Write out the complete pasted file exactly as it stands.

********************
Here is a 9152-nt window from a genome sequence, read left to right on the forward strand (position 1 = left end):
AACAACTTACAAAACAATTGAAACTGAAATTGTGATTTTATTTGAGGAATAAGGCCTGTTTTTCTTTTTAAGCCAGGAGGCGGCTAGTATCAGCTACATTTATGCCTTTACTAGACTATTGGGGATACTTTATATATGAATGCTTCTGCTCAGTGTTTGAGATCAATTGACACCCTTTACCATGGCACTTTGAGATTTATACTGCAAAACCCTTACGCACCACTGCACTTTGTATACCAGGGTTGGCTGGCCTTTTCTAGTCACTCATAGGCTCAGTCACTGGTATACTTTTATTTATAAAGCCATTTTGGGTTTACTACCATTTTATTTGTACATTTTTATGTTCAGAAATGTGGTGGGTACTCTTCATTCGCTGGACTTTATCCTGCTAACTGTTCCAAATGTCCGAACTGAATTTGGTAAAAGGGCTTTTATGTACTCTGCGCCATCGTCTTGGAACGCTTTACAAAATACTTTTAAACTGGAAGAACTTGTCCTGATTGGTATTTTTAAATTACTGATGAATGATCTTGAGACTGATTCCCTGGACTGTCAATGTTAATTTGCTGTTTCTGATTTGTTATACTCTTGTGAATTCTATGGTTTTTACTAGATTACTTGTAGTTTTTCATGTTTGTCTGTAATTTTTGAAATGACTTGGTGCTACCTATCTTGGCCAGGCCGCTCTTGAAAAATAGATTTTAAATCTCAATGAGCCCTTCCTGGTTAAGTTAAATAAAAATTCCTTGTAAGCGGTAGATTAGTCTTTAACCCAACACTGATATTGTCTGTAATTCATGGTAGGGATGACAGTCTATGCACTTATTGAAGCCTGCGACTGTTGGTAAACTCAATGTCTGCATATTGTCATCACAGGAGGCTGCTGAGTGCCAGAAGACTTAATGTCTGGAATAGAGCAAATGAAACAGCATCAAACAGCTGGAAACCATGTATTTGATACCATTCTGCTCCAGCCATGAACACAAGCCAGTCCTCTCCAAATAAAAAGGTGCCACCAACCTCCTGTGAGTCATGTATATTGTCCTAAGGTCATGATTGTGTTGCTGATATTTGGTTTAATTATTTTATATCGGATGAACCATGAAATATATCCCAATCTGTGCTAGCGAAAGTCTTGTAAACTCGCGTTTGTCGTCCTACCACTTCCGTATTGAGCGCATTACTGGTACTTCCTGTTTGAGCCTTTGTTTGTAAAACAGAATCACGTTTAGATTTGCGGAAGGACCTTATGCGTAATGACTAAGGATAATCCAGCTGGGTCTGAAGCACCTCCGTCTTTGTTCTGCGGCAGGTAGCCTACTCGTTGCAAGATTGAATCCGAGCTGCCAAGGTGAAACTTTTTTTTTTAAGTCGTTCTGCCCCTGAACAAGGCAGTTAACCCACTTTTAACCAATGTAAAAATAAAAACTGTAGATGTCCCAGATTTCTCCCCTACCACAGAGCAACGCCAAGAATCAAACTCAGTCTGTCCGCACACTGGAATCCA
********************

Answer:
Here is a 9152-nt window from a genome sequence, read left to right on the forward strand (position 1 = left end):
AACAACTTACAAAACAATTGAAACTGAAATTGTGATTTTATTTGAGGAATAAGGCCTGTTTTTCTTTTTAAGCCAGGAGGCGGCTAGTATCAGCTACATTTATGCCTTTACTAGACTATTGGGGATACTTTATATATGAATGCTTCTGCTCAGTGTTTGAGATCAATTGACACCCTTTACCATGGCACTTTGAGATTTATACTGCAAAACCCTTACGCACCACTGCACTTTGTATACCAGGGTTGGCTGGCCTTTTCTAGTCACTCATAGGCTCAGTCACTGGTATACTTTTATTTATAAAGCCATTTTGGGTTTACTACCATTTTATTTGTACATTTTTATGTTCAGAAATGTGGTGGGTACTCTTCATTCGCTGGACTTTATCCTGCTAACTGTTCCAAATGTCCGAACTGAATTTGGTAAAAGGGCTTTTATGTACTCTGCGCCATCGTCTTGGAACGCTTTACAAAATACTTTTAAACTGGAAGAACTTGTCCTGATTGGTATTTTTAAATTACTGATGAATGATCTTGAGACTGATTCCCTGGACTGTCAATGTTAATTTGCTGTTTCTGATTTGTTATACTCTTGTGAATTCTATGGTTTTTACTAGATTACTTGTAGTTTTTCATGTTTGTCTGTAATTTTTGAAATGACTTGGTGCTACCTATCTTGGCCAGGCCGCTCTTGAAAAATAGATTTTAAATCTCAATGAGCCCTTCCTGGTTAAGTTAAATAAAAATTCCTTGTAAGCGGTAGATTAGTCTTTAACCCAACACTGATATTGTCTGTAATTCATGGTAGGGATGACAGTCTATGCACTTATTGAAGCCTGCGACTGTTGGTAAACTCAATGTCTGCATATTGTCATCACAGGAGGCTGCTGAGTGCCAGAAGACTTAATGTCTGGAATAGAGCAAATGAAACAGCATCAAACAGCTGGAAACCATGTATTTGATACCATTCTGCTCCAGCCATGAACACAAGCCAGTCCTCTCCAAATAAAAAGGTGCCACCAACCTCCTGTGAGTCATGTATATTGTCCTAAGGTCATGATTGTGTTGCTGATATTTGGTTTAATTATTTTATATCGGATGAACCATGAAATATATCCCAATCTGTGCTAGCGAAAGTCTTGTAAACTCGCGTTTGTCGTCCTACCACTTCCGTATTGAGCGCATTACTGGTACTTCCTGTTTGAGCCTTTGTTTGTAAAACAGAATCACGTTTAGATTTGCGGAAGGACCTTATGCGTAATGACTAAGGATAATCCAGCTGGGTCTGAAGCACCTCCGTCTTTGTTCTGCGGCAGGTAGCCTACTCGTTGCAAGATTGAATCCGAGCTGCCAAGGTGAAACTTTTTTTTTTAAGTCGTTCTGCCCCTGAACAAGGCAGTTAACCCACTTTTAACCAATGTAAAAATAAAAACTGTAGATGTCCCAGATTTCTCCCCTACCACAGAGCAACGCCAAGAATCAAACTCAGTCTGTCCGCACACTGGAATCCA